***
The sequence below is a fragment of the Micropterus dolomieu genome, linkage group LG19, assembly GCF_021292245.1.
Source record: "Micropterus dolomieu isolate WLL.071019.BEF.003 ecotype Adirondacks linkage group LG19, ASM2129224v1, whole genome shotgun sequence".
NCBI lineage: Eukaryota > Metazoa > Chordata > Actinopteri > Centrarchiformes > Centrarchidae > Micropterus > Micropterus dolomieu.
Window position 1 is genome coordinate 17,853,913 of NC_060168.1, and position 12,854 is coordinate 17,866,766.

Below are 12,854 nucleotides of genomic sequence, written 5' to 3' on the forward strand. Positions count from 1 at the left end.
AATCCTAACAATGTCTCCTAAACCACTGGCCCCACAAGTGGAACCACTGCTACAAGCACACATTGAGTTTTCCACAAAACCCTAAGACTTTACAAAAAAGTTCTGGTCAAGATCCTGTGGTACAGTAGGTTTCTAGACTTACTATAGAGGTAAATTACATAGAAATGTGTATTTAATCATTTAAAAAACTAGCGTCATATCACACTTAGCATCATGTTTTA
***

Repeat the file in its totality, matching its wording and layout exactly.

The sequence below is a fragment of the Micropterus dolomieu genome, linkage group LG19, assembly GCF_021292245.1.
Source record: "Micropterus dolomieu isolate WLL.071019.BEF.003 ecotype Adirondacks linkage group LG19, ASM2129224v1, whole genome shotgun sequence".
NCBI lineage: Eukaryota > Metazoa > Chordata > Actinopteri > Centrarchiformes > Centrarchidae > Micropterus > Micropterus dolomieu.
Window position 1 is genome coordinate 17,853,913 of NC_060168.1, and position 12,854 is coordinate 17,866,766.

Below are 12,854 nucleotides of genomic sequence, written 5' to 3' on the forward strand. Positions count from 1 at the left end.
AATCCTAACAATGTCTCCTAAACCACTGGCCCCACAAGTGGAACCACTGCTACAAGCACACATTGAGTTTTCCACAAAACCCTAAGACTTTACAAAAAAGTTCTGGTCAAGATCCTGTGGTACAGTAGGTTTCTAGACTTACTATAGAGGTAAATTACATAGAAATGTGTATTTAATCATTTAAAAAACTAGCGTCATATCACACTTAGCATCATGTTTTA